Forum Thread: Confused Noob

Confused Noob

I Inadvertently Left Kali Running a Scan on Local APs Using the Airodump Function in Aircrack Whilst I Was Away for a Couple of Days. Upon My Return I Find That It Has Seemingly Grabbed Shedloads of WPA Handshakes for Various BSSIDs Whilst I've Been Away. As I'm Used to Using the Tutorials on Here (Whereby You Use the -W Command to Create a File for the Captured 'Shakes) I've No Idea Where to Find the Handshakes. I Know I Need to Make a Start on the Linux Basics Tutorials but Any Assistance in the Interim on Locating and Getting to Grips on the 'Shakes I've Grabbed Would Be Appreciated.

2 Responses

Ciuffy is correct about the headline - I don't post much and was rushing off to a beer festival. Many thanks for your help.

A few things you can do (assuming you're using Kali):

Open up a terminal and run from the command line:

wpaclean new.cap old.cap

Note that the order in this is the opposite of what you'll usually see -- enter the file name you want to give your clean cap file FIRST, and then the file of the one you have now. e.g.

wpaclean SmallCap.cap HugeCapBecauseILeftAirCrackRunning.cap

This will strip the file down to only the relevant handshakes (you only need two from each set, but they have to be the right two).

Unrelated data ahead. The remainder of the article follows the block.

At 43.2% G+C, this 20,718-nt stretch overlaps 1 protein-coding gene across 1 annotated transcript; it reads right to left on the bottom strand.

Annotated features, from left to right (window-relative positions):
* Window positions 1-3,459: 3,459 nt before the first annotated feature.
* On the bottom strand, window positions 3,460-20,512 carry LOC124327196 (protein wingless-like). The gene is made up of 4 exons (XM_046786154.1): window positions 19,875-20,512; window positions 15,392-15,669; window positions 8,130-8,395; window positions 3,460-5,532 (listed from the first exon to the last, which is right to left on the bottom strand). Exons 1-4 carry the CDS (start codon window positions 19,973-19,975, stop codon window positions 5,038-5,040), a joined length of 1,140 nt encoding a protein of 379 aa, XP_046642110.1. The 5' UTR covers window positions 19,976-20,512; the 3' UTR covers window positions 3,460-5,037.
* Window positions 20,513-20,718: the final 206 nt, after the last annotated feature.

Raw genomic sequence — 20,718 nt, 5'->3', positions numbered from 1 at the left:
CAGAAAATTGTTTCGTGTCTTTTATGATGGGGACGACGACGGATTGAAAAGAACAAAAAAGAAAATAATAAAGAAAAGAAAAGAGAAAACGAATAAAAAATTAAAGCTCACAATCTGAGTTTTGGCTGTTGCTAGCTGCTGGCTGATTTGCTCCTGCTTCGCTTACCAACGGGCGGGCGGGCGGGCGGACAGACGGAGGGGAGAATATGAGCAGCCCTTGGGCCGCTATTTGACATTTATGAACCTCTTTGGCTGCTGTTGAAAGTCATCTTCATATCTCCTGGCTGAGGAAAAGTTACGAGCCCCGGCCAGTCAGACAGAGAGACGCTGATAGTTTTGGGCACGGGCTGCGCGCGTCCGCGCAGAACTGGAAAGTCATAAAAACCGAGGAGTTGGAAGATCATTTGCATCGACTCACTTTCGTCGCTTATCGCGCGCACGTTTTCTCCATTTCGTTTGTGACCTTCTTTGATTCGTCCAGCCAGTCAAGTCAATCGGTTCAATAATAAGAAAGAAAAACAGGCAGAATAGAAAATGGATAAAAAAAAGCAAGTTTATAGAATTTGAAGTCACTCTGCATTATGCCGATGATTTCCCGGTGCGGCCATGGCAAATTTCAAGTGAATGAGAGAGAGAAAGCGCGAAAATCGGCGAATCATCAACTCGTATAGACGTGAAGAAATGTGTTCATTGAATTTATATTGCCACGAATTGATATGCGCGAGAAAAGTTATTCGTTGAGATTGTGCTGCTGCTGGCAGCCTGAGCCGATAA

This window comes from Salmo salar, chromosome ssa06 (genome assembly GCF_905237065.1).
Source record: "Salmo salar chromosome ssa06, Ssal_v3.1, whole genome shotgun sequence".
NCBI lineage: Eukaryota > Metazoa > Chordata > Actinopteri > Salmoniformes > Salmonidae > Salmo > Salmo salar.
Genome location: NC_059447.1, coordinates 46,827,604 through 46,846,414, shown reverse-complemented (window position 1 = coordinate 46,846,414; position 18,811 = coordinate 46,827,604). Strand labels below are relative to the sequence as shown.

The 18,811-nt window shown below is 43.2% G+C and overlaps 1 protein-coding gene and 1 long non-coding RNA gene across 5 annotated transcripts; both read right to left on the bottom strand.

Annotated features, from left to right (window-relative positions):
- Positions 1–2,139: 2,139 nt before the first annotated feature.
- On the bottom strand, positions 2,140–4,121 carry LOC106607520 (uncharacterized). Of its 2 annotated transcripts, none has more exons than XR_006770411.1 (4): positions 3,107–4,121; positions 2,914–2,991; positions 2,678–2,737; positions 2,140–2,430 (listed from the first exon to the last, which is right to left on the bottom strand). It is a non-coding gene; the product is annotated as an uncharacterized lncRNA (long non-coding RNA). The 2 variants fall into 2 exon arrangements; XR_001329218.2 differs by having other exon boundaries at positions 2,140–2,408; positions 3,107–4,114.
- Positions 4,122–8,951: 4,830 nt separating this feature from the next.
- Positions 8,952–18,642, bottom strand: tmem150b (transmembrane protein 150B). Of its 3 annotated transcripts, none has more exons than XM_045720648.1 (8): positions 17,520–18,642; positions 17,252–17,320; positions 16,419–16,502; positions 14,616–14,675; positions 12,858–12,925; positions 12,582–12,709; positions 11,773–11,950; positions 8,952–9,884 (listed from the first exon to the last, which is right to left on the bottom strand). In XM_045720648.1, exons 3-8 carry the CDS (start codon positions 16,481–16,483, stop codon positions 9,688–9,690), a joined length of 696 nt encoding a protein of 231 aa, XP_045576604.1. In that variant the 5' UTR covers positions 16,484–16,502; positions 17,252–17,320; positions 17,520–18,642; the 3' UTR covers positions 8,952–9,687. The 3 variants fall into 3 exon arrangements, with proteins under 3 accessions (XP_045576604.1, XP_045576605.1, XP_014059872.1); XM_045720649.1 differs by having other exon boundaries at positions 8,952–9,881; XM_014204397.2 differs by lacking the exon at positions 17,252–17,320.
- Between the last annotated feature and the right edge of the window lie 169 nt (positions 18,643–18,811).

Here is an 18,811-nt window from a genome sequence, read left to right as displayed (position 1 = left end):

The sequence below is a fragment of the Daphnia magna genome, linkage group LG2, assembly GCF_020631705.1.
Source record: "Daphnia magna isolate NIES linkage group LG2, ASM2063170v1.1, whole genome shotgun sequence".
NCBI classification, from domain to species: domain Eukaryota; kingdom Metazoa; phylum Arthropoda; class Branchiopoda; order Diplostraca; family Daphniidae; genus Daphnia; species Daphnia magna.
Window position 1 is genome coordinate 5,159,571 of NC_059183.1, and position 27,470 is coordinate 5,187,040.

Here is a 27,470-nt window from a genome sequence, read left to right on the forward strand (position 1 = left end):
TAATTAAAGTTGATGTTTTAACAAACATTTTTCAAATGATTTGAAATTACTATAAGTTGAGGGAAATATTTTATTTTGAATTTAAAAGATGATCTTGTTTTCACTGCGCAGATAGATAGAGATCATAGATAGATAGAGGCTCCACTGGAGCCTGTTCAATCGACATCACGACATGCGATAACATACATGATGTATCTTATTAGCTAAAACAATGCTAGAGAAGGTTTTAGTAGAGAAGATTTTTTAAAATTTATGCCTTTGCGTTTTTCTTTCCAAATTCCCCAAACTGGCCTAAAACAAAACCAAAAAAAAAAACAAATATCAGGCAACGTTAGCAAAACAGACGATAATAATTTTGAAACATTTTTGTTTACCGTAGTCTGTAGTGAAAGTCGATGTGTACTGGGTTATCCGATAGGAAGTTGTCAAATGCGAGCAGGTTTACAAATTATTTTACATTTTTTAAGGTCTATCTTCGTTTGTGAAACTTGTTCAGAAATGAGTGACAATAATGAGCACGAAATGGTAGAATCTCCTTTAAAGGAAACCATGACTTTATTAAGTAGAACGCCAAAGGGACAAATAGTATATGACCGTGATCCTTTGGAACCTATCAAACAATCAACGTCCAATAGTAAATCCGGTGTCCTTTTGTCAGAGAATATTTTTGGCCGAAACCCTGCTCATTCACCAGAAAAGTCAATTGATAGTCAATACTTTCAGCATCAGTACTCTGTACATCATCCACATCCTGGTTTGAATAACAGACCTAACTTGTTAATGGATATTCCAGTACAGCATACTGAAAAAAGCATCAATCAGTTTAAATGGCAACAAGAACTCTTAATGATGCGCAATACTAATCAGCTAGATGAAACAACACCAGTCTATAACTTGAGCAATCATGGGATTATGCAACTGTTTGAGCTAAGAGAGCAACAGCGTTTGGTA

pyrit -r Old.cap -o New.cap strip

This will strip it down to just handshakes, but won't pre-select them for you.
After that you can run:
pyrit -r New.cap analyze

This will return a list of all handshakes, and tell you if they're usable ("good spread") or not.

And, finally, you can do it manually by opening the cap file in wireshark and selecting individual packets. See this for an explanation:

http://aircrack-ng.org/doku.php?id=wpa_capture&DokuWiki=074d5917c87bb3032d8c42de85f2e8da

Caveat:

I've only ever used these on cap files that captured handshakes from a single ESSID. Not certain how they'll work if you have dozens of different ESSIDs in there.

What I've done is run pyrit strip on the cap file first, run pyrit analyze on it, and then run it through wpaclean. Then I'll open up the final cap file in wireshark and make sure they all look good. But I think you can get away with just wpaclean.

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